i am from sweden but moved to australia when i was little now moving back at age 14 and i need to practise i know the basics by parents but this was really fast for me.
I think Swedish is the funnest language I've ever pushed myself to learn so far. It is quite challenging, but very pretty.
did you all know a secret- if you don't know the meaning of a word on duolingo, just hover and make your mouse stay there- you will see the answer of the question
a question before tack was shown as "please"... now does it mean "thanks" or "please"?
This sentence seems awkward. What makes it strange for me is the use of 'and'. In my language (Dutch), if i want to say something like this in a store for example, i would make it 2 sentences. Like 'Thank you so much. Goodbye.' So is that just me? Is it Dutch or have more people the same problem with this?
så = "so" / "so (much)" / "that (much)" (in English)
så = "so" / "ganz" (in German), depending on context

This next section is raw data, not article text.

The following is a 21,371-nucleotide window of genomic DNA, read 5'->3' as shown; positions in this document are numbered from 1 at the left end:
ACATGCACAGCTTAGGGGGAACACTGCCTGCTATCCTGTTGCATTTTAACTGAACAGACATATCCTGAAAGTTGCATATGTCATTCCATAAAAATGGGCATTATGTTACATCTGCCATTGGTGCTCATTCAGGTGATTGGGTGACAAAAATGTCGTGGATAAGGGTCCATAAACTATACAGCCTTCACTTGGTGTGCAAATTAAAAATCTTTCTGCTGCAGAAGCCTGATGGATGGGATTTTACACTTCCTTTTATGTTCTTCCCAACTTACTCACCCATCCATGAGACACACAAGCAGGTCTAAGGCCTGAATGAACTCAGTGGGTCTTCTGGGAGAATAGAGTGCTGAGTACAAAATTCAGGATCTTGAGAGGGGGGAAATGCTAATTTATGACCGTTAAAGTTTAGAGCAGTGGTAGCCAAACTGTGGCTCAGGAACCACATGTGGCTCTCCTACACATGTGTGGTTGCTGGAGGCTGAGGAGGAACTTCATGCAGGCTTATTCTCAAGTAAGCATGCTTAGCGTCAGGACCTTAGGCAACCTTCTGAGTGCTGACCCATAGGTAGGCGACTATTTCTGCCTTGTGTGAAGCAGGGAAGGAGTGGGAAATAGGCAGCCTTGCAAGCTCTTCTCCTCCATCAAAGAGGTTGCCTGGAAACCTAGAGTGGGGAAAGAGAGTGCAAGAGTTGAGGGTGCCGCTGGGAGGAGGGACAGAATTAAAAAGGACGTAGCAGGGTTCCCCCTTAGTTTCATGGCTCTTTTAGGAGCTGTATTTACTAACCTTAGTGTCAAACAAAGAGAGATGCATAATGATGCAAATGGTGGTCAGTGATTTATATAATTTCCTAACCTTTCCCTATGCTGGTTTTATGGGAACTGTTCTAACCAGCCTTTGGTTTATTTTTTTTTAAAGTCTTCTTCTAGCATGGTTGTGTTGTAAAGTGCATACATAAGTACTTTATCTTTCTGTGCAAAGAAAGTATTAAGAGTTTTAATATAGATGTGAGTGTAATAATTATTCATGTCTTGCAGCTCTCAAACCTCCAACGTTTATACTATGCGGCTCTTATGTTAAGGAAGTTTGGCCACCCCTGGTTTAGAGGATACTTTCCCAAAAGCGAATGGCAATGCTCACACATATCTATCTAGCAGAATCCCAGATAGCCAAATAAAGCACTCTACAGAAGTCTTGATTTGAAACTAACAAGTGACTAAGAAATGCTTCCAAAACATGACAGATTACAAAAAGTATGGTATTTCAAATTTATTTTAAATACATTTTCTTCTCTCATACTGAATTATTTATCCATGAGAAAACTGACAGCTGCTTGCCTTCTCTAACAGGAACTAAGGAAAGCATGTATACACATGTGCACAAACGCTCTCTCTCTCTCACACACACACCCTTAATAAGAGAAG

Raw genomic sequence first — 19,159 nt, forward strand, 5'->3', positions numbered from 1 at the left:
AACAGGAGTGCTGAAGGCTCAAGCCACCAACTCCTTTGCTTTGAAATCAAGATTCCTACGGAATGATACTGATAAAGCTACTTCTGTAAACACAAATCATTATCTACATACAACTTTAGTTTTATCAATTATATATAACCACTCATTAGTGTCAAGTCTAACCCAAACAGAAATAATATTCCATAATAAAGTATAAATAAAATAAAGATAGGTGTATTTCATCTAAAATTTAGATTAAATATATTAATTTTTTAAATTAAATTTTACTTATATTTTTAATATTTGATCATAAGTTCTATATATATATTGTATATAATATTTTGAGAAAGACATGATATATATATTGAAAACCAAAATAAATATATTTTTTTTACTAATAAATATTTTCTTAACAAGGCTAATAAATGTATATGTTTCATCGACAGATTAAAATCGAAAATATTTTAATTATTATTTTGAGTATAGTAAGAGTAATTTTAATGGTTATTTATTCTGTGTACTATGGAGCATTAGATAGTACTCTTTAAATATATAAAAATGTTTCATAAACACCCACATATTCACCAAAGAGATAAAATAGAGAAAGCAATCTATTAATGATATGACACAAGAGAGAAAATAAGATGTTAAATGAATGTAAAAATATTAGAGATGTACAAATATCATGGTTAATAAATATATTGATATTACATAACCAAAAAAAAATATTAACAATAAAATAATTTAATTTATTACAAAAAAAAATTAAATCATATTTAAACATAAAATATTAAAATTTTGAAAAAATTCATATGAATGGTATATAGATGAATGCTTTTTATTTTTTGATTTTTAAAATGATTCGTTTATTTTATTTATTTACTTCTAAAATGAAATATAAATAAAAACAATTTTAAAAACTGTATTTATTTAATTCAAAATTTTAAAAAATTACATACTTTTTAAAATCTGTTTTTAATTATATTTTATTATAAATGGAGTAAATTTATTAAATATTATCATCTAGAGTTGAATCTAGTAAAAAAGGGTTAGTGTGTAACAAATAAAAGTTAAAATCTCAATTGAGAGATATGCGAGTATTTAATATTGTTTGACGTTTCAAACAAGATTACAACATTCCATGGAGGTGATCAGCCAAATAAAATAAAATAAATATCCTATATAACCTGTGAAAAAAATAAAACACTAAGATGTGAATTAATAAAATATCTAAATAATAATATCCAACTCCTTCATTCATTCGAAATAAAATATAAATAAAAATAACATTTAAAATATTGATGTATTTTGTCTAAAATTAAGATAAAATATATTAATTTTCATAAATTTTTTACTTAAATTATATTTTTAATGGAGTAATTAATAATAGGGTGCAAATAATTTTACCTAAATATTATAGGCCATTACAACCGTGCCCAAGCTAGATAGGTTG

"Det gjorde så ont, så jag kunde inte stå upp" = "Es hat so viel Weh getan, dass ich nicht stehen konnte" (så = "so viel" in the first part and "dass" in the second part). Same example in English would be "It hurt so much, that I couldn't stand" (så = "so much" in the first part and "that" in the second part).
ä is not the same vowel as å, so that's probably the reason why you're told that you're wrong. "Hej dä" wouldn't really mean anything at all to most Swedes I suppose - but where I grew up it would actually mean "Hello there" (i.e. a phrase you use when seeing someone or greeting someone, not something you'd use when saying goodbye).
ä is pronounced somewhat like the vowel sound in "there" (before the 'r').
å is pronounced somewhat like the vowel sound in "door" (before the 'r').
"thank you" and "please", respectively.
But how to use them can differ idiomatically.
"Tack" can be used for "thank you", "thanks" and "please", whereas I would personally only use "snälla" when begging (like "Snälla, kan du stänga fönstret?" - "Oh please, could you shut the window?"). Not sure if every Swede would have that distinction though.
Snälla, kan du stänga fönstret? - Oh please, could you shut the window?
Kan du vänligen stänga fönstret? - Could you please shut the window?
Kan du stänga fönstret, tack? - Would you mind shutting the window, please?
Skulle du kunna stänga fönstret? - Would you please shut the window?
Kan du stänga fönstret? - Would you shut the window?
(Note that I wouldn't normally use anything to express the "please" in the 4th version.)
Sorry if I confused you.